Back in May, Teressa Raiford's yearslong bid to be Portland mayor appeared over.
Raiford, 50, announced her challenge of Mayor Ted Wheeler in late 2017, the year he first took office. In the primary this May, in a field of 19 candidates, she got 8.5% of the vote, finishing a distant third behind Wheeler and Sarah Iannarone.
Then Minneapolis police killed George Floyd. Starting May 28, Portlanders took to the streets by the thousands to protest the police killings of Black people. With six weeks remaining until Election Day, those protests continue.
For Raiford, such protest is nothing new. For most of the decade, she has shepherded demonstrators who decry the actions of police. She has confronted elected officials in City Council chambers and consoled the families of people shot by officers. This summer, her nonprofit organization, Don't Shoot Portland, successfully went to court to limit the cops' use of tear gas.
The issue she has spent much of her life championing—police accountability—has never been more prominent. So in July, her campaign volunteers asked a question: Why shouldn't she be mayor?
"She has been doing the work that a mayor should have been doing," says Jacinda Padilla, Raiford's campaign manager. "After so much turmoil, people didn't know that she was running for two years, and we didn't want that work to go to waste. People who didn't even vote for Teressa in the primaries started to turn back to Teressa."
So increasingly, the city is plastered with posters featuring an illustrated portrait and a demand: "Write in Teressa Raiford."
Raiford declined to be interviewed for this story, saying her campaign staff could speak for her. Those volunteers say Raiford's experience as a Black woman whose family has endured racism and violence as well as her activism and outreach make her the right candidate for the times.
Susan Anglada Bartley, an educator, writer and activist, is among the supporters of the write-in campaign.
"Teressa Raiford has so much talent and expertise," Anglada Bartley says. "She is a multidimensional person and frankly a superior candidate, especially for this political moment."
That's frustrating for Iannarone, who is trying to position herself to Wheeler's left and whose campaign has repeatedly scuffled with Raiford's backers online. But it also displays the divergent views among Portland progressives over what result should come from four months of protests.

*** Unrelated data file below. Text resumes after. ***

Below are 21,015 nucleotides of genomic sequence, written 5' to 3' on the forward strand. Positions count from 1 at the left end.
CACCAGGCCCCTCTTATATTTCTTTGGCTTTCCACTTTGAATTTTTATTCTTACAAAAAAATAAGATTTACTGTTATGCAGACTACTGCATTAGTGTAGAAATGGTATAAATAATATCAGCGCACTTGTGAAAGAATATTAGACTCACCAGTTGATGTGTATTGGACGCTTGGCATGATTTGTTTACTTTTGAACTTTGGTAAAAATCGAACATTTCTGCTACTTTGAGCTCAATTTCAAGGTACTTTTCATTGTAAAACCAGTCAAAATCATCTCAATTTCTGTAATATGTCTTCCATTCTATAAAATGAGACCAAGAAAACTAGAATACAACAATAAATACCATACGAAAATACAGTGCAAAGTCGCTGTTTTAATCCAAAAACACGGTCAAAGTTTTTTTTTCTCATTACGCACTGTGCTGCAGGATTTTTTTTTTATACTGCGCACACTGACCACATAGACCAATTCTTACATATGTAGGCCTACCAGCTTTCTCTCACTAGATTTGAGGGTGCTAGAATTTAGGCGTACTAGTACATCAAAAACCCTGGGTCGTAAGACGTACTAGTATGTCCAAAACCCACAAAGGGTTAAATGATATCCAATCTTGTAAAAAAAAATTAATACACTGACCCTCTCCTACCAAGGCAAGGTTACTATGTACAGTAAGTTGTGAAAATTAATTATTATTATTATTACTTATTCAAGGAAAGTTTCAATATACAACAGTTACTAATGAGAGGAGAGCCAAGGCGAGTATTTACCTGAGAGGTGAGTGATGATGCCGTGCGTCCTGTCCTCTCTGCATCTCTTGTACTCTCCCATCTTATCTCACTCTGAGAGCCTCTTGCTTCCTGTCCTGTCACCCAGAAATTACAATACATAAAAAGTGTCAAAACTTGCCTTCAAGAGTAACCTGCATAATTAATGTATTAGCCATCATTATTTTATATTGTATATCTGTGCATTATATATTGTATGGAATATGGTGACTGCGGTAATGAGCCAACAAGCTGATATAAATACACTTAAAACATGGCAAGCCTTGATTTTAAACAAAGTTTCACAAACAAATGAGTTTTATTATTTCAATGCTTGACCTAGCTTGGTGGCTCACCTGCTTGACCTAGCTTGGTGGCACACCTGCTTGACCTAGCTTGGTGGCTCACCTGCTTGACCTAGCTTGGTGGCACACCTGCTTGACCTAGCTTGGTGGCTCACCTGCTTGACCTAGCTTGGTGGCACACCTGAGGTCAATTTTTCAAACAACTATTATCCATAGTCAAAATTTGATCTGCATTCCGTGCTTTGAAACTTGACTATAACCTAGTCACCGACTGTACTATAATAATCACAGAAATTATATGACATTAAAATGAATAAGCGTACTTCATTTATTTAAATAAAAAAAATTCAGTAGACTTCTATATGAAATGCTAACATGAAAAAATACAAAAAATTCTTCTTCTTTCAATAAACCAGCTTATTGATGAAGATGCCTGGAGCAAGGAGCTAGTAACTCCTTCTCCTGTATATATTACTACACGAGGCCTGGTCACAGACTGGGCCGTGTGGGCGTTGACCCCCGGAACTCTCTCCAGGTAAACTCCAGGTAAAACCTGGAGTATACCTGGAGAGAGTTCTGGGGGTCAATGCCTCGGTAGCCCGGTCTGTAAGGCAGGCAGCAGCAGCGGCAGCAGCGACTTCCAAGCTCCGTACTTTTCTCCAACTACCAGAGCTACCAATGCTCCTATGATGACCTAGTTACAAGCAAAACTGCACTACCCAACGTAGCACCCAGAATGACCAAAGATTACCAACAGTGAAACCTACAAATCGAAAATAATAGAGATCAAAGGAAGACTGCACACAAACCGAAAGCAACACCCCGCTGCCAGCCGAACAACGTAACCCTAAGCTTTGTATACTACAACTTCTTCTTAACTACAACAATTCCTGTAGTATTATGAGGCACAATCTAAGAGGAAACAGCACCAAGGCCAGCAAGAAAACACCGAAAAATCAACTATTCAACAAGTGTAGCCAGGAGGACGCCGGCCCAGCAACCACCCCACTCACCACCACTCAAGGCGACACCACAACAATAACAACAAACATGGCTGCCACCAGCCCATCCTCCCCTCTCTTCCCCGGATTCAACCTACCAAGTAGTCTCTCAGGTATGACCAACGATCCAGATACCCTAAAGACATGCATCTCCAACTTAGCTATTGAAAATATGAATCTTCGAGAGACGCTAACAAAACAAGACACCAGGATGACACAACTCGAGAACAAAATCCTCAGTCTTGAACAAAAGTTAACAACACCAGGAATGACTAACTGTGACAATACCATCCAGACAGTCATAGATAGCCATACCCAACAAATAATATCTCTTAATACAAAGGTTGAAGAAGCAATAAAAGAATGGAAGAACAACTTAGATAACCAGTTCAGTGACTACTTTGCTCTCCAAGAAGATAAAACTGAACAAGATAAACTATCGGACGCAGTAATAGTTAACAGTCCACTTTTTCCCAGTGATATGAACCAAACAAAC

If the mayoral election is a referendum on the future of the Portland Police Bureau, the three candidates offer competing visions. Wheeler calls for balance: He celebrates the promotion of a Black man, Chuck Lovell, to police chief and the cutting of $15 million from the bureau's budget but says the police force is needed to ensure public safety. Iannarone seeks wholesale reform and says Wheeler's changes don't go far enough.
Raiford? She wants to dismantle the bureau and replace it with something better.
"If you know anything about Teressa, she's not a traditional candidate," says Token Rose, a community organizer who is volunteering for Raiford. "She's for [police] abolition. She's calling for defunding of police. She's calling for radical ideas. That's always been Teressa, that's always been her niche in Portland, and after May 19 people started to listen."
Raiford grew up in Portland. Her family owned the Burger Barn, a Northeast Portland restaurant that in 1981 was the target of a notorious incident: Two Portland police officers tossed four dead opossums on its doorstep. In her 20s, she moved with her two children to Dallas, Texas, where she worked as a manager at Bank of America. In 2010, she returned to Portland, shortly before her nephew was killed in an unsolved shooting.
That death propelled her into activism. The group she founded, Don't Shoot Portland, seeks to comfort and organize the survivors of gun violence—particularly shootings by police. In 2016, she formed a nonprofit. (Don't Shoot Portland's most recent filing with the state, in 2019, reported an annual revenue of $36,407; Raiford, the executive director, received no salary.)
Raiford has sought office before. She challenged City Commissioner Amanda Fritz in 2012, receiving 3.2% of the vote. She sought to unseat former Multnomah County Commissioner Loretta Smith in 2014 (she got 6.6%) and ran a write-in campaign for Multnomah County sheriff in 2016 (3.2%).
Meanwhile, she drew a fiercely loyal following of Black activists for her organizing, especially during protests of the police shooting of Michael Brown in Ferguson, Mo., in 2014. She was arrested marching in Brown's memory hours before a Bernie Sanders presidential rally in 2015. A jury acquitted her on all charges, and she sued the police for allegedly targeting her for her statements. A judge dismissed the case last year. She is appealing.